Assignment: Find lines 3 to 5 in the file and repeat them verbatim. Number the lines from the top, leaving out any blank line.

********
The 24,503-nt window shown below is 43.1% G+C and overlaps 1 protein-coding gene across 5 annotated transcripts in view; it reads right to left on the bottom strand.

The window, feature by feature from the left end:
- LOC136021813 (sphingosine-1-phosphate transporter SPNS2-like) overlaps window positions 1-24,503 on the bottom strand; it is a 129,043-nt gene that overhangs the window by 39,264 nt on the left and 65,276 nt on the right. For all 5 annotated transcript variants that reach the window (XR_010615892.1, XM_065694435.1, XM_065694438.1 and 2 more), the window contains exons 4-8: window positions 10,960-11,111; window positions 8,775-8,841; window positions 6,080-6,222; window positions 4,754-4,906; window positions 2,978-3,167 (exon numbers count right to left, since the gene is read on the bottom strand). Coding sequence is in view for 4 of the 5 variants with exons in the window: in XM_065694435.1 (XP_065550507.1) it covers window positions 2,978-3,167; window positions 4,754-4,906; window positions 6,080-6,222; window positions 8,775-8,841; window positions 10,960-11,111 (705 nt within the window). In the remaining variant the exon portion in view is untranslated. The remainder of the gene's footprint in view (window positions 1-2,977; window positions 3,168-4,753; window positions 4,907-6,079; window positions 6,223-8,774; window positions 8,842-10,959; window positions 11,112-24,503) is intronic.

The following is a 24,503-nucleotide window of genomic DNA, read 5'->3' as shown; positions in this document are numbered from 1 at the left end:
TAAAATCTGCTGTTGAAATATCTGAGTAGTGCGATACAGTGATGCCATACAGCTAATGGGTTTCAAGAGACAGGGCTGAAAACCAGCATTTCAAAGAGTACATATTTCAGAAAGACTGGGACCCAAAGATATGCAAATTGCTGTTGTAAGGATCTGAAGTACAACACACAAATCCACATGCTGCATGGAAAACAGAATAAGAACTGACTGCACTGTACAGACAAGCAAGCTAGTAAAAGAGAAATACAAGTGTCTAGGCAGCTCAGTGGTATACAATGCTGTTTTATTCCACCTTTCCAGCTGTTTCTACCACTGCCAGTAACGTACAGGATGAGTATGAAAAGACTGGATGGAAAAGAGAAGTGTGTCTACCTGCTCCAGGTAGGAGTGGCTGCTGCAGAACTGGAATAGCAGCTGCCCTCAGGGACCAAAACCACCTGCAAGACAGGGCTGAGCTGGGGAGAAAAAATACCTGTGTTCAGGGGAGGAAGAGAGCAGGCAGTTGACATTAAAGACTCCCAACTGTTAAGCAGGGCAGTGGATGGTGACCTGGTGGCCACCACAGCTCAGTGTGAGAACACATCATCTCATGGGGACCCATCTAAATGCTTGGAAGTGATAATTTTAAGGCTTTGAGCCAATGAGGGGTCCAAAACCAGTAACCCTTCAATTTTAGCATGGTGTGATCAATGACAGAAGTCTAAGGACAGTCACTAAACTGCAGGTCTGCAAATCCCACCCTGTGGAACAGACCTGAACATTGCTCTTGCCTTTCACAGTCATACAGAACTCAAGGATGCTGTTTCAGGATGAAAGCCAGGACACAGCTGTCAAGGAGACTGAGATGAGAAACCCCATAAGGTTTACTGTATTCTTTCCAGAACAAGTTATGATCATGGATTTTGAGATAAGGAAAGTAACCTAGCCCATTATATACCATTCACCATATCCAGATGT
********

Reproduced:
- LOC136021813 (sphingosine-1-phosphate transporter SPNS2-like) overlaps window positions 1-24,503 on the bottom strand; it is a 129,043-nt gene that overhangs the window by 39,264 nt on the left and 65,276 nt on the right. For all 5 annotated transcript variants that reach the window (XR_010615892.1, XM_065694435.1, XM_065694438.1 and 2 more), the window contains exons 4-8: window positions 10,960-11,111; window positions 8,775-8,841; window positions 6,080-6,222; window positions 4,754-4,906; window positions 2,978-3,167 (exon numbers count right to left, since the gene is read on the bottom strand). Coding sequence is in view for 4 of the 5 variants with exons in the window: in XM_065694435.1 (XP_065550507.1) it covers window positions 2,978-3,167; window positions 4,754-4,906; window positions 6,080-6,222; window positions 8,775-8,841; window positions 10,960-11,111 (705 nt within the window). In the remaining variant the exon portion in view is untranslated. The remainder of the gene's footprint in view (window positions 1-2,977; window positions 3,168-4,753; window positions 4,907-6,079; window positions 6,223-8,774; window positions 8,842-10,959; window positions 11,112-24,503) is intronic.

The following is a 24,503-nucleotide window of genomic DNA, read 5'->3' as shown; positions in this document are numbered from 1 at the left end:
TAAAATCTGCTGTTGAAATATCTGAGTAGTGCGATACAGTGATGCCATACAGCTAATGGGTTTCAAGAGACAGGGCTGAAAACCAGCATTTCAAAGAGTACATATTTCAGAAAGACTGGGACCCAAAGATATGCAAATTGCTGTTGTAAGGATCTGAAGTACAACACACAAATCCACATGCTGCATGGAAAACAGAATAAGAACTGACTGCACTGTACAGACAAGCAAGCTAGTAAAAGAGAAATACAAGTGTCTAGGCAGCTCAGTGGTATACAATGCTGTTTTATTCCACCTTTCCAGCTGTTTCTACCACTGCCAGTAACGTACAGGATGAGTATGAAAAGACTGGATGGAAAAGAGAAGTGTGTCTACCTGCTCCAGGTAGGAGTGGCTGCTGCAGAACTGGAATAGCAGCTGCCCTCAGGGACCAAAACCACCTGCAAGACAGGGCTGAGCTGGGGAGAAAAAATACCTGTGTTCAGGGGAGGAAGAGAGCAGGCAGTTGACATTAAAGACTCCCAACTGTTAAGCAGGGCAGTGGATGGTGACCTGGTGGCCACCACAGCTCAGTGTGAGAACACATCATCTCATGGGGACCCATCTAAATGCTTGGAAGTGATAATTTTAAGGCTTTGAGCCAATGAGGGGTCCAAAACCAGTAACCCTTCAATTTTAGCATGGTGTGATCAATGACAGAAGTCTAAGGACAGTCACTAAACTGCAGGTCTGCAAATCCCACCCTGTGGAACAGACCTGAACATTGCTCTTGCCTTTCACAGTCATACAGAACTCAAGGATGCTGTTTCAGGATGAAAGCCAGGACACAGCTGTCAAGGAGACTGAGATGAGAAACCCCATAAGGTTTACTGTATTCTTTCCAGAACAAGTTATGATCATGGATTTTGAGATAAGGAAAGTAACCTAGCCCATTATATACCATTCACCATATCCAGATGT